The coworking spaces that many of us picture are the ones I described earlier in this article. The epitome of cool, young and fun. They are not all like that, though. Some coworking spaces have a very corporate feel. In those, you can add features like mail service, receptionist coverage, and catered meetings. At first glance, you may not even recognize it as a coworking space rather than an individual office.
How does your space align with your brand? The place where you work and meet clients will give an impression of you and your image. Do you want to be aligned with a cool and fun start-up vibe or would a more formal and buttoned up atmosphere suit you better? Think of the image you’d like to portray when you consider where to set up shop and where your clients would be most comfortable, if applicable.
Shared spaces mean that the kitchens, common areas and resources are not yours alone. You will have to share supplies in a coworking space. it is important to pay extra close attention to how your behavior impacts others. Working from home may mean that dishes pile up or a corporate office may have a team that sets up and breaks down meetings. This usually isn’t the case when coworking. Being a good coworker means leaving shared spaces on time and as you found them. It also means occasionally emptying a dishwasher – another great way to meet people!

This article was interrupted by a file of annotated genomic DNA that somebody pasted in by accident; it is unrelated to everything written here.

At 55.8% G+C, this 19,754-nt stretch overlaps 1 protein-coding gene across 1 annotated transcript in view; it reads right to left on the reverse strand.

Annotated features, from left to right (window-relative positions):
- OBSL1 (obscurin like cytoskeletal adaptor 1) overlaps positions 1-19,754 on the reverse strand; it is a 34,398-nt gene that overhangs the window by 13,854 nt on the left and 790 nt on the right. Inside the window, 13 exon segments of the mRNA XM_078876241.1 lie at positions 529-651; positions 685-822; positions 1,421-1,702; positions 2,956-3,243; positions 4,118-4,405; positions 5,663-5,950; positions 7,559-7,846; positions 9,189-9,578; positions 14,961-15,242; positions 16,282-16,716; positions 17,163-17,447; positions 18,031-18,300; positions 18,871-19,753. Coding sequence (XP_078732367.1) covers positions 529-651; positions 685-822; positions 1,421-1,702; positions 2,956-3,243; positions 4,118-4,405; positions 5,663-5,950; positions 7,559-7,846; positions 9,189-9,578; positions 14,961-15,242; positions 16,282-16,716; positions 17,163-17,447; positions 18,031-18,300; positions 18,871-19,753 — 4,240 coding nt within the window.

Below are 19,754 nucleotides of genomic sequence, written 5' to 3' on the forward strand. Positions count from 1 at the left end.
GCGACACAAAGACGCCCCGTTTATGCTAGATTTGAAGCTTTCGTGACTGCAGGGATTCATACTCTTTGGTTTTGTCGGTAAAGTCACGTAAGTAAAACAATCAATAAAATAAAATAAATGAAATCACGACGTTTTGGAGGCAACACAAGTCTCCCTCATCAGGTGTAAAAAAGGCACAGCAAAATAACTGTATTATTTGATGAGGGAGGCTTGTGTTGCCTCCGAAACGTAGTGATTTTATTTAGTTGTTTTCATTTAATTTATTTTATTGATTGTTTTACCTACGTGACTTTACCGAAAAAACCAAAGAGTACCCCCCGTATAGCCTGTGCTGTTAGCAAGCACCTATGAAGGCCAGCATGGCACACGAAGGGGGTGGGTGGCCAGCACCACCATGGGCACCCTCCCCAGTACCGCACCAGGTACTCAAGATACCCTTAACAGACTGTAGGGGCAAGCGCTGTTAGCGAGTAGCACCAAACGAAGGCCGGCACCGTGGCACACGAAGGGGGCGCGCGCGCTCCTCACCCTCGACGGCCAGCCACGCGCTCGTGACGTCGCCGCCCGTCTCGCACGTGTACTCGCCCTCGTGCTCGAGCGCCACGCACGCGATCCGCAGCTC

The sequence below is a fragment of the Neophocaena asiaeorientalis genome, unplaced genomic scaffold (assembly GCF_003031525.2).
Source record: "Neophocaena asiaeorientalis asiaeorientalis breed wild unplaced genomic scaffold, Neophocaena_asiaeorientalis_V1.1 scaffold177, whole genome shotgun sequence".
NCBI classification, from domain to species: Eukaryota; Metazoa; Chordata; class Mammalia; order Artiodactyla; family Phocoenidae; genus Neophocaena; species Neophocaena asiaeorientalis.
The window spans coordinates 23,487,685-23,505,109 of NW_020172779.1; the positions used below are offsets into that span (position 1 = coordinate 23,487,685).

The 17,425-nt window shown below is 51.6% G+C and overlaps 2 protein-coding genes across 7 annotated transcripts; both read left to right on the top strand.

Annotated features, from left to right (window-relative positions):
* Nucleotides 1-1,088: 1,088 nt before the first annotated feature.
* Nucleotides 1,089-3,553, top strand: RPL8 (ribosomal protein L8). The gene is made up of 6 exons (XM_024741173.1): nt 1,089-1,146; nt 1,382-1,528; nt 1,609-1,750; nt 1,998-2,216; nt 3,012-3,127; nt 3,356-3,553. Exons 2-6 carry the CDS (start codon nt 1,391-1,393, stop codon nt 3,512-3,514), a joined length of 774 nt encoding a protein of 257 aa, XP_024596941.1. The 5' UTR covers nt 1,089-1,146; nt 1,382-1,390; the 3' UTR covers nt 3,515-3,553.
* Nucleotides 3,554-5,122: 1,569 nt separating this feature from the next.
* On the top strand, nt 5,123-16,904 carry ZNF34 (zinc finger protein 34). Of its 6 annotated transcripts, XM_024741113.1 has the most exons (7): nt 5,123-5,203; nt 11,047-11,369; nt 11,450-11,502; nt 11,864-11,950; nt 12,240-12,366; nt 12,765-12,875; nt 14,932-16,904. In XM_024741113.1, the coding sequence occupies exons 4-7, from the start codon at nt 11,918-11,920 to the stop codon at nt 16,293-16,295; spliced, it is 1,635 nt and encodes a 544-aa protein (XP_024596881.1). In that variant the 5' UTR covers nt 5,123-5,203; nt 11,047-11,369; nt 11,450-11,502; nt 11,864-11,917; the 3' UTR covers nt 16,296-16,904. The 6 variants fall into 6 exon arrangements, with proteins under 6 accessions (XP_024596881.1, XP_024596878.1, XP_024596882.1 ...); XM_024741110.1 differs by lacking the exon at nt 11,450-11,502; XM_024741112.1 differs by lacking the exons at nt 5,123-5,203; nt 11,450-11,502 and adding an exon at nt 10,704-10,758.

Coworking spaces help professionals expand their communities, build collaborations and get more done. There is more to it than beer and ping pong, though, so consider what you want from the space and also what you can bring to your new colleagues.
There are several resources out there to help you find the right coworking space. Here are just a few.
Coworker offers desks, offices and meeting rooms in more than 8,000 coworking spaces with friendly communities in 151 countries across the world.
We Work offers private offices, desks and meeting rooms, as well as the ability to design your own office — whether a full floor or building. There's always coffee and a place to store your bike, too.
Hera Hub is the first international female-focused coworking space & business accelerator with over 400 active memebrs across the country.
Outsite’s properties are for nomadic, remote workers who need a space to work and live. The spaces offer comfortable lounges and coworking areas outfitted with standing desks and communal tables — as well as bedrooms and home amenities for their guests.
Alyson Garrido is passionate about helping women advance their careers and find jobs they will enjoy. As a career coach, she partners with her clients to identify their strengths and create a path toward a more fulfilling career. Alyson provides support around preparing for interviews, performance reviews, and salary negotiations, ensuring that you present yourself in the best possible light for job search and career advancement. Learn more or book a session with Alyson by visiting www.alysongarrido.com.